Companies without a clear strategy and distinct value proposition—operators that try to straddle aircraft management and charter management, for example—may find it challenging to survive.


During the pandemic, large aircraft OEMs such as Airbus and Boeing halted production of commercial aircrafts due to low booking volumes. Similarly, many of the prominent smaller aircraft OEMs such as Bombardier, Cessna, Embraer and Gulfstream slowed their production too, creating a massive supply shortage. Manufacturing isn’t expected to return to full steam until at least the end of 2022, significantly driving up prices for new aircraft and the resale value of used jets.

As first-time buyers fuel demand, “jets are moving quickly if they’re high-quality, and a lot of them are coming from (not publicly listed) sources,” said Rollie Vincent, a civil aviation analyst.

This is creating an interesting dynamic in the industry, especially given the high demand. For instance, the shortage of aircrafts and subsequent soaring prices could make now an opportune time for smaller players to exit at high valuations and lead to further consolidation.

Sophistication in commercial functions

While private jet brokers will continue to play a significant role as a revenue generation engine for the private aviation industry, similar to other industries, we are seeing new and innovative go-to-market levers being pulled. Membership programs and subscription models have made private aviation accessible to a much larger segment of the population with regional flights that are cost-competitive with business- and first-class seats on the major carriers. With Arizona-based Set Jet, for example, passengers can hop daily flights to major western cities for less than $500 (subscriptions begin at $99.95/month).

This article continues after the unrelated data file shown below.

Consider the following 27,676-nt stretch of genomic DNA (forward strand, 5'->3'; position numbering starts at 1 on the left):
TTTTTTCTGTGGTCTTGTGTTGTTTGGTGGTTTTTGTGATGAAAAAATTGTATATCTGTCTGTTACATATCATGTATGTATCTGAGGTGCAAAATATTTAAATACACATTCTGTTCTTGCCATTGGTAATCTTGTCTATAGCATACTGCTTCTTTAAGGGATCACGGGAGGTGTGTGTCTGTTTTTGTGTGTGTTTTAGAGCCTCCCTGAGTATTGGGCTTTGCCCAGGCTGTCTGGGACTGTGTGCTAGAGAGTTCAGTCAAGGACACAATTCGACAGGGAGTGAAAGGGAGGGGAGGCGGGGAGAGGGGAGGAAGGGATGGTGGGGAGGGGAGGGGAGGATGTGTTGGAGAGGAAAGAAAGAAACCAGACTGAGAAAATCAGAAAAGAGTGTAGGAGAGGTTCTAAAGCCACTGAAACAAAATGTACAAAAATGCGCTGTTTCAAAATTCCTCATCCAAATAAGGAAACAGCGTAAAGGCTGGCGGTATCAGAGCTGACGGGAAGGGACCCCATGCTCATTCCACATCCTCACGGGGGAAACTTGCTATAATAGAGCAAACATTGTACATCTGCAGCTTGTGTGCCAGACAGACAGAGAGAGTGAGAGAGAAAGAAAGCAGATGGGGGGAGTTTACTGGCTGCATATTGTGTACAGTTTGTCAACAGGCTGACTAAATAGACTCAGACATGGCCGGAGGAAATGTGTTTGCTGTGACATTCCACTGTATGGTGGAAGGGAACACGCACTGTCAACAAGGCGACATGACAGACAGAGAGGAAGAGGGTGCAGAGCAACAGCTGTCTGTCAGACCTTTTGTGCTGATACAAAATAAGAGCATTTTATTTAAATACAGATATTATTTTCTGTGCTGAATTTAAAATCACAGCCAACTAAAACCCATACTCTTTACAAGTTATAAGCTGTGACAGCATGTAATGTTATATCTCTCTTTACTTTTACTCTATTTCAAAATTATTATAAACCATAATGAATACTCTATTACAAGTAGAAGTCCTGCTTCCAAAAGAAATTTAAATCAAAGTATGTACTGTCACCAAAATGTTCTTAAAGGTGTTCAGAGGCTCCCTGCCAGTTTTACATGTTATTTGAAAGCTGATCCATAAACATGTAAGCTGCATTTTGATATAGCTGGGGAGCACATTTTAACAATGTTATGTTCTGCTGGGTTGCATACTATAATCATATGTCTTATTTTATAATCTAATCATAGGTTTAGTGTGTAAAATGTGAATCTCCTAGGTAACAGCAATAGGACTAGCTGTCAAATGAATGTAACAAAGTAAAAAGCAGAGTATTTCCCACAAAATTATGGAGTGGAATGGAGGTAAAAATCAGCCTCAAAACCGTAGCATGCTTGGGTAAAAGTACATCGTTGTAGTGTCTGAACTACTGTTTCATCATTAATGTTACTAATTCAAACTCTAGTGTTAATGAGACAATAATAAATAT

We’re also seeing significant enhancements in proprietary platforms and the overall digital experience aligned with travelers’ emerging preferences, and these investments are paying off. For example, private aviation company Sentient Jet saw $50 million in booked revenue through its mobile app in 2020. The industry will continue to move in this direction and, in the next three to five years, further grow its customer base by being more affordable and accessible. 


Global attention on sustainability and low carbon footprint is affecting every industry, especially aviation. As research and development efforts to produce sustainable aircraft fuel continue, private jet operators who integrate carbon offset options into their pricing and offerings may be able to differentiate themselves in the market with this distinct and increasingly important value proposition. The general stigma associated with the industry’s carbon footprint, though, means companies will continue to grapple with this issue for some time.

How the private aviation industry evolves, especially as commercial aviation returns to normal levels, will be very interesting to observe. Regardless of how some of these trends pan out, the industry certainly is going to look very different in the next three to five years than it did just a few years ago.